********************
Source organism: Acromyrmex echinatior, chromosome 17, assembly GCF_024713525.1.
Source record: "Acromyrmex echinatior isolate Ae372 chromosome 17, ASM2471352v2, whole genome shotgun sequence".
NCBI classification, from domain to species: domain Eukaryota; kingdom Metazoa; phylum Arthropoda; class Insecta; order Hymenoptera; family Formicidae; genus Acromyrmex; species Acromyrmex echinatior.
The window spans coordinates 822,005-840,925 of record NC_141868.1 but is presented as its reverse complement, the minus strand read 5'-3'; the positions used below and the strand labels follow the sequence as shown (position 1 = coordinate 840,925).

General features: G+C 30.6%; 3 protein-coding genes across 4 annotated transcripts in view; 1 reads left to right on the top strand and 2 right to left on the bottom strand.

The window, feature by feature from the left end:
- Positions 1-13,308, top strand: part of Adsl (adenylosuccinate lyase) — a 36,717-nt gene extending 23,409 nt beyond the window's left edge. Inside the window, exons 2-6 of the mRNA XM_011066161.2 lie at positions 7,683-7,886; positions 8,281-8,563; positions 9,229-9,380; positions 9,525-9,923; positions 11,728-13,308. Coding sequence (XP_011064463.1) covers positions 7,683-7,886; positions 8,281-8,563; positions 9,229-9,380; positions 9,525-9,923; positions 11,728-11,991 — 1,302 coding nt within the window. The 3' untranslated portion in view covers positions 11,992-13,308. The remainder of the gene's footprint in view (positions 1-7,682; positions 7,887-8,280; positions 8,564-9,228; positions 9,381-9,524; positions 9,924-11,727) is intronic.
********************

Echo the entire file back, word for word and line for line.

Source organism: Acromyrmex echinatior, chromosome 17, assembly GCF_024713525.1.
Source record: "Acromyrmex echinatior isolate Ae372 chromosome 17, ASM2471352v2, whole genome shotgun sequence".
NCBI classification, from domain to species: domain Eukaryota; kingdom Metazoa; phylum Arthropoda; class Insecta; order Hymenoptera; family Formicidae; genus Acromyrmex; species Acromyrmex echinatior.
The window spans coordinates 822,005-840,925 of record NC_141868.1 but is presented as its reverse complement, the minus strand read 5'-3'; the positions used below and the strand labels follow the sequence as shown (position 1 = coordinate 840,925).

General features: G+C 30.6%; 3 protein-coding genes across 4 annotated transcripts in view; 1 reads left to right on the top strand and 2 right to left on the bottom strand.

The window, feature by feature from the left end:
- Positions 1-13,308, top strand: part of Adsl (adenylosuccinate lyase) — a 36,717-nt gene extending 23,409 nt beyond the window's left edge. Inside the window, exons 2-6 of the mRNA XM_011066161.2 lie at positions 7,683-7,886; positions 8,281-8,563; positions 9,229-9,380; positions 9,525-9,923; positions 11,728-13,308. Coding sequence (XP_011064463.1) covers positions 7,683-7,886; positions 8,281-8,563; positions 9,229-9,380; positions 9,525-9,923; positions 11,728-11,991 — 1,302 coding nt within the window. The 3' untranslated portion in view covers positions 11,992-13,308. The remainder of the gene's footprint in view (positions 1-7,682; positions 7,887-8,280; positions 8,564-9,228; positions 9,381-9,524; positions 9,924-11,727) is intronic.